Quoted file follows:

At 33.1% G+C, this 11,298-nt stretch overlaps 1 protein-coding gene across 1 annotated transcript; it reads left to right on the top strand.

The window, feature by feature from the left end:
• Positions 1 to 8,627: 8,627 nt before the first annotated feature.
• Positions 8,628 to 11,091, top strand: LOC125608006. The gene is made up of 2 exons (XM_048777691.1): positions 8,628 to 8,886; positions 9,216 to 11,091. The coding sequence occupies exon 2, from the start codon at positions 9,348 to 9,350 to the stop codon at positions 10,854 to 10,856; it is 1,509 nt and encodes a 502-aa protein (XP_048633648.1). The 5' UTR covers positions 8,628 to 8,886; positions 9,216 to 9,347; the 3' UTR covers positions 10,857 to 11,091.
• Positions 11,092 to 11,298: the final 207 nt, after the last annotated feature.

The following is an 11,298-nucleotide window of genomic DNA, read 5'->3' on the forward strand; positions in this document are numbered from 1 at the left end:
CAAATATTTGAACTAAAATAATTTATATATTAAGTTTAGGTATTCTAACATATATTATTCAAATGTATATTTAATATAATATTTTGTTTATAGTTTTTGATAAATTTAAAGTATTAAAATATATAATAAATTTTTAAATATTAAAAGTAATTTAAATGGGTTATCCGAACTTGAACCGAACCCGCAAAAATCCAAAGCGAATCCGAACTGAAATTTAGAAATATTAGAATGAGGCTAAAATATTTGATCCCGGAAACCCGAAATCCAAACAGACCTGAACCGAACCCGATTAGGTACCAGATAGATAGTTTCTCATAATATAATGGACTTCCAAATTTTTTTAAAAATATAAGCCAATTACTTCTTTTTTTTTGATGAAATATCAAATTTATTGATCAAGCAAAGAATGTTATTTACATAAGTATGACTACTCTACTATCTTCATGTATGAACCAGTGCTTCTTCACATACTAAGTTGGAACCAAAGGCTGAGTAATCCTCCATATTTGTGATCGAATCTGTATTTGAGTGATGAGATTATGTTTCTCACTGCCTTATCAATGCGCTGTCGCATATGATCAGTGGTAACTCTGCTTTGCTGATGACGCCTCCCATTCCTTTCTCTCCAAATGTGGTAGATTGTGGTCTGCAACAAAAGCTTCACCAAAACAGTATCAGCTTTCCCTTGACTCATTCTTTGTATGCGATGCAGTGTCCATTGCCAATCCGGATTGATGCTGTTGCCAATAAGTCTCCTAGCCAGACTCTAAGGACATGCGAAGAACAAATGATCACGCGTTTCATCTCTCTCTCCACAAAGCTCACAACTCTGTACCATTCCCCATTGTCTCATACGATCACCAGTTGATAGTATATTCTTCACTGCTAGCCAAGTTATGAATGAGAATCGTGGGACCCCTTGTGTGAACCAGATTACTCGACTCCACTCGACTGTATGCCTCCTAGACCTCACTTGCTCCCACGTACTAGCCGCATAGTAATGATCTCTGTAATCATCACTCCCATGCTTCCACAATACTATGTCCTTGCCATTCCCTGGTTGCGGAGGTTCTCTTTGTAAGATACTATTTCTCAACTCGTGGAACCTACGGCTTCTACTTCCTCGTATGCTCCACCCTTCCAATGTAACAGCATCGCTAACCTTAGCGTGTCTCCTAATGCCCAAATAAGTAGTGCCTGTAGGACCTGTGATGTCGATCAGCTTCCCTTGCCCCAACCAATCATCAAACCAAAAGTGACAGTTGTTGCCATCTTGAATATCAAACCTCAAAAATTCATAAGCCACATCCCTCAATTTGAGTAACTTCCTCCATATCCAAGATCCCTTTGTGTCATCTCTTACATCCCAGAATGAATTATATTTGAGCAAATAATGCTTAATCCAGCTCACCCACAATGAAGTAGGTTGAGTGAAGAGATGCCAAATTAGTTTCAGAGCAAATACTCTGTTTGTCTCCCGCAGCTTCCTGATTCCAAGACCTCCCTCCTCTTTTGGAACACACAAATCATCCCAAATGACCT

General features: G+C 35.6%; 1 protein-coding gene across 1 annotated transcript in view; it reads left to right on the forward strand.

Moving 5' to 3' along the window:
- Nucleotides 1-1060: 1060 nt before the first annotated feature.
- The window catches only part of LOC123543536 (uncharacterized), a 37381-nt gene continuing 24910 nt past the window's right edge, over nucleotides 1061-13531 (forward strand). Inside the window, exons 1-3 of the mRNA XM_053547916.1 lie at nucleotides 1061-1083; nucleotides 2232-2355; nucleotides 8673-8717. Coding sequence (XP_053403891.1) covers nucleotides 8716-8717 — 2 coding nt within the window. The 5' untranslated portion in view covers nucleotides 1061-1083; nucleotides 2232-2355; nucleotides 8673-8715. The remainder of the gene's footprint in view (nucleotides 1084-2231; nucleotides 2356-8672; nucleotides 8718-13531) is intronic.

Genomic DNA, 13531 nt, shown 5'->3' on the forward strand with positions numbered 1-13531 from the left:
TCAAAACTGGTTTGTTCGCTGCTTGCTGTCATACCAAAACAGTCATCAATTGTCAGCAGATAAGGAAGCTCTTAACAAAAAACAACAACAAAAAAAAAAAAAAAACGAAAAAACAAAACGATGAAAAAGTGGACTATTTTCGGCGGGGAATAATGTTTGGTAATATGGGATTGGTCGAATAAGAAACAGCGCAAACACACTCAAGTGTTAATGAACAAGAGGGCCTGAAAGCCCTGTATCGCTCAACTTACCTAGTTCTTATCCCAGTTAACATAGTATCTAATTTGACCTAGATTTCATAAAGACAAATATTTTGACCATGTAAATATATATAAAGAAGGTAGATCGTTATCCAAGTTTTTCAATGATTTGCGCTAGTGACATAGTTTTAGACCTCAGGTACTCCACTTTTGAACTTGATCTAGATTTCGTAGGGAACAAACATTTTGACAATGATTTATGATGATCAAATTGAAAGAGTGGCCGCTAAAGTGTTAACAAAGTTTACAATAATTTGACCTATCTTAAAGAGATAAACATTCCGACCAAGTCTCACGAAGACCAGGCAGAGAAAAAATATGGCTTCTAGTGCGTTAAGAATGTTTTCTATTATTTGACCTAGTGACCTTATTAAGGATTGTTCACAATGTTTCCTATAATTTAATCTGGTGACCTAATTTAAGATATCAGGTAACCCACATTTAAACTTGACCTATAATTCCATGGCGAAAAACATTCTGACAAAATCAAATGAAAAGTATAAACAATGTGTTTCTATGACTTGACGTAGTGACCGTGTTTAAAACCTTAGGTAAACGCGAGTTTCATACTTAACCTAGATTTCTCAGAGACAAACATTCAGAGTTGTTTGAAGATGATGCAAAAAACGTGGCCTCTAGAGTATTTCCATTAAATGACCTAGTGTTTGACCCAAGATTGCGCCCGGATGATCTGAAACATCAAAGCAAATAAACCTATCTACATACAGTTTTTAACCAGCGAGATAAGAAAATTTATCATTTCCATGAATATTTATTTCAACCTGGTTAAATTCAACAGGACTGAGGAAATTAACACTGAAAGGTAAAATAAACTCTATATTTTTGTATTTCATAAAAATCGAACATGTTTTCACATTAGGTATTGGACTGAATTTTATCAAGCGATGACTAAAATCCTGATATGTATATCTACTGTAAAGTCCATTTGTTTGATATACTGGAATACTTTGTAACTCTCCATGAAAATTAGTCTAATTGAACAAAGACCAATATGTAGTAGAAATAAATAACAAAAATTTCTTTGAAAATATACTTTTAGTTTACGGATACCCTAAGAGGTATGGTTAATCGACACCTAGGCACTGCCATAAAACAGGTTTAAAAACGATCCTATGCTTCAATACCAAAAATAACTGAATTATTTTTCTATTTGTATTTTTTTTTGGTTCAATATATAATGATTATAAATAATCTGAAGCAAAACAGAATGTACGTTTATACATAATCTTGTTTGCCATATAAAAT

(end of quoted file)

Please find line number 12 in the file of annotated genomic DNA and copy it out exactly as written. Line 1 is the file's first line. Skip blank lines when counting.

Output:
Genomic DNA, 13531 nt, shown 5'->3' on the forward strand with positions numbered 1-13531 from the left: